Just some more to ponder and discuss. . . .

God bless,

Bill

18 comments:

  1. At the other end of the spectrum, is there a maximum age to enter discernment for the diaconate?

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  2. In Mexico this summer, we attended a mass where the altar servers seemed especially on the ball. They were vested and ready well before the service began, all but the tiny cross-bearer wearing his Sunday Best but not robes. At the end of mass, the priest introduced the young, newly ordained deacon . . . as well as his sons, all of whom had assisted at the mass. What a beautiful display of the future of the Church!

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  3. I am 36, single, and in Diaconate formation. I am a rare exception, however, there are several people in my class that are in their 40s

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  4. For a future topic. Could you discuss formation and what you wish you would have been taught during it and what you would recommend for others in formation. Meaning, if you knew then what you know now.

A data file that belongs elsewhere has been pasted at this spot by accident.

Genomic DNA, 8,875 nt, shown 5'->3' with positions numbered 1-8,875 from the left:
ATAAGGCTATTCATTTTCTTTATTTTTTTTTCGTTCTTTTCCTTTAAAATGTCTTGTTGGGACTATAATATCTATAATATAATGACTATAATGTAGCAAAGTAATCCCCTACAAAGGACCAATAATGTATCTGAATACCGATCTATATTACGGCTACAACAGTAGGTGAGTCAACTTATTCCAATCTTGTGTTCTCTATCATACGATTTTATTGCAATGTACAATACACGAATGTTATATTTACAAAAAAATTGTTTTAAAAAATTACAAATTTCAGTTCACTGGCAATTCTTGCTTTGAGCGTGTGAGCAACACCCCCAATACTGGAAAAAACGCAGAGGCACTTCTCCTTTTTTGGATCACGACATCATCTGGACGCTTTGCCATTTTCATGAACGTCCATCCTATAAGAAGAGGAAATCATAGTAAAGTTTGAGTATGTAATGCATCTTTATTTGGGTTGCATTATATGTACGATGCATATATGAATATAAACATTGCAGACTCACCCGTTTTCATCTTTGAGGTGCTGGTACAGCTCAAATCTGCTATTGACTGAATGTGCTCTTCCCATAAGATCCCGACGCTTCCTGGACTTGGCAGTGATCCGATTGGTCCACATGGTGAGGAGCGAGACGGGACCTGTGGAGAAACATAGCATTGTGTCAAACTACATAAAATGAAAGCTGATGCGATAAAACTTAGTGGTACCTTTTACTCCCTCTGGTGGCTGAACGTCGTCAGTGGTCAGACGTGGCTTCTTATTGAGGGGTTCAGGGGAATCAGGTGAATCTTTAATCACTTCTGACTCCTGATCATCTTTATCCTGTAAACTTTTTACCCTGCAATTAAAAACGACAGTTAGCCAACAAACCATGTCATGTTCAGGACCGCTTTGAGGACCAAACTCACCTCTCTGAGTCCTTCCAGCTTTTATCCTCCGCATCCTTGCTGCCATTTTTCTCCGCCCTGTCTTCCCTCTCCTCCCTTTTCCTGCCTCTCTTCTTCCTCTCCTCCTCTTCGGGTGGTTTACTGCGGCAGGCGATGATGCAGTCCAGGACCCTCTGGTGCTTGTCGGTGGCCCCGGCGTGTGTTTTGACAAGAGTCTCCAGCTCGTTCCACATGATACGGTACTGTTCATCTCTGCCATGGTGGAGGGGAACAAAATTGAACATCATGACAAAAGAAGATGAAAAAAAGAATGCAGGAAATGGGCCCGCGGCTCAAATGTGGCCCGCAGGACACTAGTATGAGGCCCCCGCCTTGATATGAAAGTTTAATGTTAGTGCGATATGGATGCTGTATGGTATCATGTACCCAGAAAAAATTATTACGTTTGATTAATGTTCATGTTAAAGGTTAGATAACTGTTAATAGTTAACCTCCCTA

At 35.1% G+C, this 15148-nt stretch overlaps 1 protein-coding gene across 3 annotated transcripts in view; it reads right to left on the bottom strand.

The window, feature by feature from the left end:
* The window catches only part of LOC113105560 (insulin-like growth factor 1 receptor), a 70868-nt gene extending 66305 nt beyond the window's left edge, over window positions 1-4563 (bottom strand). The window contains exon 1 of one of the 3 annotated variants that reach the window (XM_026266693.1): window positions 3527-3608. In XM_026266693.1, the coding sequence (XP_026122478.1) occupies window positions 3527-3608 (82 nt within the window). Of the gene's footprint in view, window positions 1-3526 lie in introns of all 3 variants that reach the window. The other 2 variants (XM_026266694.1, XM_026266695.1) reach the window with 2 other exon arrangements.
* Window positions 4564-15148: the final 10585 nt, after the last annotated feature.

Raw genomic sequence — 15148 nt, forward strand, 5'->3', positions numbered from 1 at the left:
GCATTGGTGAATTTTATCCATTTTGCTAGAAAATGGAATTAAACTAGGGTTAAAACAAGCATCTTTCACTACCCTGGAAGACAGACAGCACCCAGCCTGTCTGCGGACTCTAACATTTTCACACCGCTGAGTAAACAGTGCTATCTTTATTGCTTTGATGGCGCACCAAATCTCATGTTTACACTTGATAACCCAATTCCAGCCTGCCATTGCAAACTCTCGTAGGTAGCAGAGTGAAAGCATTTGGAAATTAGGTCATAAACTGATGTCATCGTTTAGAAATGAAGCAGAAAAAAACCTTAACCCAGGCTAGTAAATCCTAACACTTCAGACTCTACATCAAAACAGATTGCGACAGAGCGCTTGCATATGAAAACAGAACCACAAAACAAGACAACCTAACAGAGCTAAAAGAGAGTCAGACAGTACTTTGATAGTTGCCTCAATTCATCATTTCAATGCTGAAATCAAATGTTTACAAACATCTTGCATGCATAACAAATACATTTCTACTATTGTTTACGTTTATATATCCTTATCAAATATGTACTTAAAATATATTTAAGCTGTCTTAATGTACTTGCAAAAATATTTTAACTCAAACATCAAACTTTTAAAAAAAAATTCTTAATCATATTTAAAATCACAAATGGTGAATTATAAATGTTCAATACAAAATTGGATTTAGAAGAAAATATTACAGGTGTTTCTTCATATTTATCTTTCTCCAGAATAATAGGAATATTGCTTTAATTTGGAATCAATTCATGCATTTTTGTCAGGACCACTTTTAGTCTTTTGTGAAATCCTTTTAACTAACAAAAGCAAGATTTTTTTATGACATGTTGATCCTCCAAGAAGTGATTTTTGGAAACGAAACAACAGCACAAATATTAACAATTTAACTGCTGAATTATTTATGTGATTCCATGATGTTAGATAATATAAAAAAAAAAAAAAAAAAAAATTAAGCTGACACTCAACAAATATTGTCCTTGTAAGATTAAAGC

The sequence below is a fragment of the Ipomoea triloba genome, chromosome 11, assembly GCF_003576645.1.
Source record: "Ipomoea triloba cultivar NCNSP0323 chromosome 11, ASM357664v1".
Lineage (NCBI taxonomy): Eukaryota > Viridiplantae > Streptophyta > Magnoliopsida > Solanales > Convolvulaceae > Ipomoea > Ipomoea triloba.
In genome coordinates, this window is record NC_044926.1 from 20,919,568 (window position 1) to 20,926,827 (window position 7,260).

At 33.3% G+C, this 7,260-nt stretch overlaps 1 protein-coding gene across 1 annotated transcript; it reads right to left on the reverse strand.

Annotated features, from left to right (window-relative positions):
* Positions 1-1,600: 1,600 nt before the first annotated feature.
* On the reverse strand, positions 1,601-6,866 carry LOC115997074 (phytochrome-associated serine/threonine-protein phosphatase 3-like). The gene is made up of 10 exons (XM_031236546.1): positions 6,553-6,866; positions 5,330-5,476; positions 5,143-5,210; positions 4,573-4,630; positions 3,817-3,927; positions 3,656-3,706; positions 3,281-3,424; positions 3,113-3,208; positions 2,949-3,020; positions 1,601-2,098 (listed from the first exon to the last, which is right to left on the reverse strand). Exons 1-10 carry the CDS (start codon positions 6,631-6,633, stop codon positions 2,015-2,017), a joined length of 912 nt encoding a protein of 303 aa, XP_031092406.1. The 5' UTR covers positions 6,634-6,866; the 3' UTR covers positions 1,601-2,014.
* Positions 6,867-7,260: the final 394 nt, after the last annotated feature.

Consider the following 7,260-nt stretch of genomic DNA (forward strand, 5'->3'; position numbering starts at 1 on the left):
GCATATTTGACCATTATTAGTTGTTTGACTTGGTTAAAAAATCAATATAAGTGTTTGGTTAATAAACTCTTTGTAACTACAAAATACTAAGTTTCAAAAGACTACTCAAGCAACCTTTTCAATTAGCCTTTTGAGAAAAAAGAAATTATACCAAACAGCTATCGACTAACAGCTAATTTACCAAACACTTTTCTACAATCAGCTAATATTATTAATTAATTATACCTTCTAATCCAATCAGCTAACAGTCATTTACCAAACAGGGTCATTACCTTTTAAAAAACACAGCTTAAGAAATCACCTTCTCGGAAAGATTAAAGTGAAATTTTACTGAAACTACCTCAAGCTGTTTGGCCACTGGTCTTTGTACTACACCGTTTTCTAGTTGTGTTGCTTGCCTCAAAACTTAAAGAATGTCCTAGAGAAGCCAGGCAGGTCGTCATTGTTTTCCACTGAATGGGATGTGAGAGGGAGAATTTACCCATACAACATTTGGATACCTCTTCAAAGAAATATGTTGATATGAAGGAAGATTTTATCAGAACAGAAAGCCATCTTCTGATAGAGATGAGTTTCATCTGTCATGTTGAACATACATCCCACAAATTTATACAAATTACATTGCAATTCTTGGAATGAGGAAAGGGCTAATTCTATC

It would help those of us in formation.
    Thanks

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  5. Dear Bob,

    No, there is no upper limit set by universal law, or by national particular law. However, each diocesan bishop may decide upon such an age.

    Although not required by canon law, many bishops ask ALL of their clergy (priests and deacons) to submit letters of retirement at age 75. So, that will often affect at what upper age bishops may accept candidates.

    God bless,

    Bill

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  6. Dear David,

    I can empathize! When I began formation, I was the youngest in my class; I was 37. I was 40 when I was ordained and my next youngest classmate was 45. After that, the ages jumped significantly.

    Bill

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  7. Dear David,

    Wow, that's a loaded question!

    What I have found in the 20+ years I've been a deacon, and in my efforts at diaconate formation over the years, is that often the hardest challenge for new aspirants and candidates is their understanding of the Church itself.